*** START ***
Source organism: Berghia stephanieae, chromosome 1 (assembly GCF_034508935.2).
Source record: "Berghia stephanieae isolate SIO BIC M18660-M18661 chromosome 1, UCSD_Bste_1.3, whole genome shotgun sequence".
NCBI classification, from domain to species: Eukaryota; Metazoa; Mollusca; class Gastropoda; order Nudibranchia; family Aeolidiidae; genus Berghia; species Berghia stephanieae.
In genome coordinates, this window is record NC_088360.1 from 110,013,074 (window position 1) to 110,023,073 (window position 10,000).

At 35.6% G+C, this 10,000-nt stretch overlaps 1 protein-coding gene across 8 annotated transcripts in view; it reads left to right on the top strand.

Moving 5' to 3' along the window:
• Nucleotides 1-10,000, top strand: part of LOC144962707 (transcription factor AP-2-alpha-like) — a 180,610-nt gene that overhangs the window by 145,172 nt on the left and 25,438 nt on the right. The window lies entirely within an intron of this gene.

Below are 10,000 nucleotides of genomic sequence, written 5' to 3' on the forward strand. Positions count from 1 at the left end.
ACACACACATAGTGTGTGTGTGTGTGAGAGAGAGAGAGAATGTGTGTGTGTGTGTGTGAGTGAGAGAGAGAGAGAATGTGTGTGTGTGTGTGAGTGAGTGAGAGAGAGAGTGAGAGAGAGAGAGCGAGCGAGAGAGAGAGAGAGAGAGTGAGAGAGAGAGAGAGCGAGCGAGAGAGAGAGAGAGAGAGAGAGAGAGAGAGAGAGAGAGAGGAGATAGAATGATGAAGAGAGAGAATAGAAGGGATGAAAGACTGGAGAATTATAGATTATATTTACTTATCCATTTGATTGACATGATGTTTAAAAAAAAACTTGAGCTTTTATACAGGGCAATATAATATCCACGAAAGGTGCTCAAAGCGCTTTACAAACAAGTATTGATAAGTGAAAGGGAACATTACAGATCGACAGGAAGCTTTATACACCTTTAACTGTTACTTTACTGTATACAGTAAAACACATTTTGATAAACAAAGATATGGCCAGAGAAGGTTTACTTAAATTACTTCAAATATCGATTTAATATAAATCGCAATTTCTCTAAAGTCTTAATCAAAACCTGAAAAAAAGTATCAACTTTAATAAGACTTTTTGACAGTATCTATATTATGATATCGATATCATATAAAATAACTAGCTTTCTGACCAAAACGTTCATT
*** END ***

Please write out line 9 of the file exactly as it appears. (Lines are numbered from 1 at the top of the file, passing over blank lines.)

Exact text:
ACACACACATAGTGTGTGTGTGTGTGAGAGAGAGAGAGAATGTGTGTGTGTGTGTGTGAGTGAGAGAGAGAGAGAATGTGTGTGTGTGTGTGAGTGAGTGAGAGAGAGAGTGAGAGAGAGAGAGCGAGCGAGAGAGAGAGAGAGAGAGTGAGAGAGAGAGAGAGCGAGCGAGAGAGAGAGAGAGAGAGAGAGAGAGAGAGAGAGAGAGAGGAGATAGAATGATGAAGAGAGAGAATAGAAGGGATGAAAGACTGGAGAATTATAGATTATATTTACTTATCCATTTGATTGACATGATGTTTAAAAAAAAACTTGAGCTTTTATACAGGGCAATATAATATCCACGAAAGGTGCTCAAAGCGCTTTACAAACAAGTATTGATAAGTGAAAGGGAACATTACAGATCGACAGGAAGCTTTATACACCTTTAACTGTTACTTTACTGTATACAGTAAAACACATTTTGATAAACAAAGATATGGCCAGAGAAGGTTTACTTAAATTACTTCAAATATCGATTTAATATAAATCGCAATTTCTCTAAAGTCTTAATCAAAACCTGAAAAAAAGTATCAACTTTAATAAGACTTTTTGACAGTATCTATATTATGATATCGATATCATATAAAATAACTAGCTTTCTGACCAAAACGTTCATT